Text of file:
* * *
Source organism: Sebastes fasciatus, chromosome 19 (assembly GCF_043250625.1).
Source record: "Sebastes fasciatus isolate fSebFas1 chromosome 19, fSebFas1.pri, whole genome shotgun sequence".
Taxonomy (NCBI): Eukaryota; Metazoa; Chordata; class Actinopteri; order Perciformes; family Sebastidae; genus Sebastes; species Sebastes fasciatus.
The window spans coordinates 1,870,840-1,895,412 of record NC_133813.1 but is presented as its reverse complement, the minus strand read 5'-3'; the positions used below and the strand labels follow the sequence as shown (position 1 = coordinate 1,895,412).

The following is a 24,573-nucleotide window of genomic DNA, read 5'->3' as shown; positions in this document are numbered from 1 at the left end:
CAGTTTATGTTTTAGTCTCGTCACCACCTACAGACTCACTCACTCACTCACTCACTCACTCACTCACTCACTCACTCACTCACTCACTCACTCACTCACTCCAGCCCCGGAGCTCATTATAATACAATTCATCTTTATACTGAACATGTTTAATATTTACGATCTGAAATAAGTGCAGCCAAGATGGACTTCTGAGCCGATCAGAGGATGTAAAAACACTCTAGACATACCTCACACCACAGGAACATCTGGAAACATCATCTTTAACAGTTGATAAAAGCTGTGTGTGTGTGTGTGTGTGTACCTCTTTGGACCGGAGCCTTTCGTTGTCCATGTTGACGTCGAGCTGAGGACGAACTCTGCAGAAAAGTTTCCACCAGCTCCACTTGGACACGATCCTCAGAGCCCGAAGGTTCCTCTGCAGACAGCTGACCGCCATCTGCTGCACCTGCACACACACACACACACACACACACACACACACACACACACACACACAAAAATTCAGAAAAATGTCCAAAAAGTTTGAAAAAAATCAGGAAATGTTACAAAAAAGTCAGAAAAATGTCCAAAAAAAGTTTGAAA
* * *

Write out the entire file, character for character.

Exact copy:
Source organism: Sebastes fasciatus, chromosome 19 (assembly GCF_043250625.1).
Source record: "Sebastes fasciatus isolate fSebFas1 chromosome 19, fSebFas1.pri, whole genome shotgun sequence".
Taxonomy (NCBI): Eukaryota; Metazoa; Chordata; class Actinopteri; order Perciformes; family Sebastidae; genus Sebastes; species Sebastes fasciatus.
The window spans coordinates 1,870,840-1,895,412 of record NC_133813.1 but is presented as its reverse complement, the minus strand read 5'-3'; the positions used below and the strand labels follow the sequence as shown (position 1 = coordinate 1,895,412).

The following is a 24,573-nucleotide window of genomic DNA, read 5'->3' as shown; positions in this document are numbered from 1 at the left end:
CAGTTTATGTTTTAGTCTCGTCACCACCTACAGACTCACTCACTCACTCACTCACTCACTCACTCACTCACTCACTCACTCACTCACTCACTCACTCACTCCAGCCCCGGAGCTCATTATAATACAATTCATCTTTATACTGAACATGTTTAATATTTACGATCTGAAATAAGTGCAGCCAAGATGGACTTCTGAGCCGATCAGAGGATGTAAAAACACTCTAGACATACCTCACACCACAGGAACATCTGGAAACATCATCTTTAACAGTTGATAAAAGCTGTGTGTGTGTGTGTGTGTGTACCTCTTTGGACCGGAGCCTTTCGTTGTCCATGTTGACGTCGAGCTGAGGACGAACTCTGCAGAAAAGTTTCCACCAGCTCCACTTGGACACGATCCTCAGAGCCCGAAGGTTCCTCTGCAGACAGCTGACCGCCATCTGCTGCACCTGCACACACACACACACACACACACACACACACACACACACACACACACAAAAATTCAGAAAAATGTCCAAAAAGTTTGAAAAAAATCAGGAAATGTTACAAAAAAGTCAGAAAAATGTCCAAAAAAAGTTTGAAA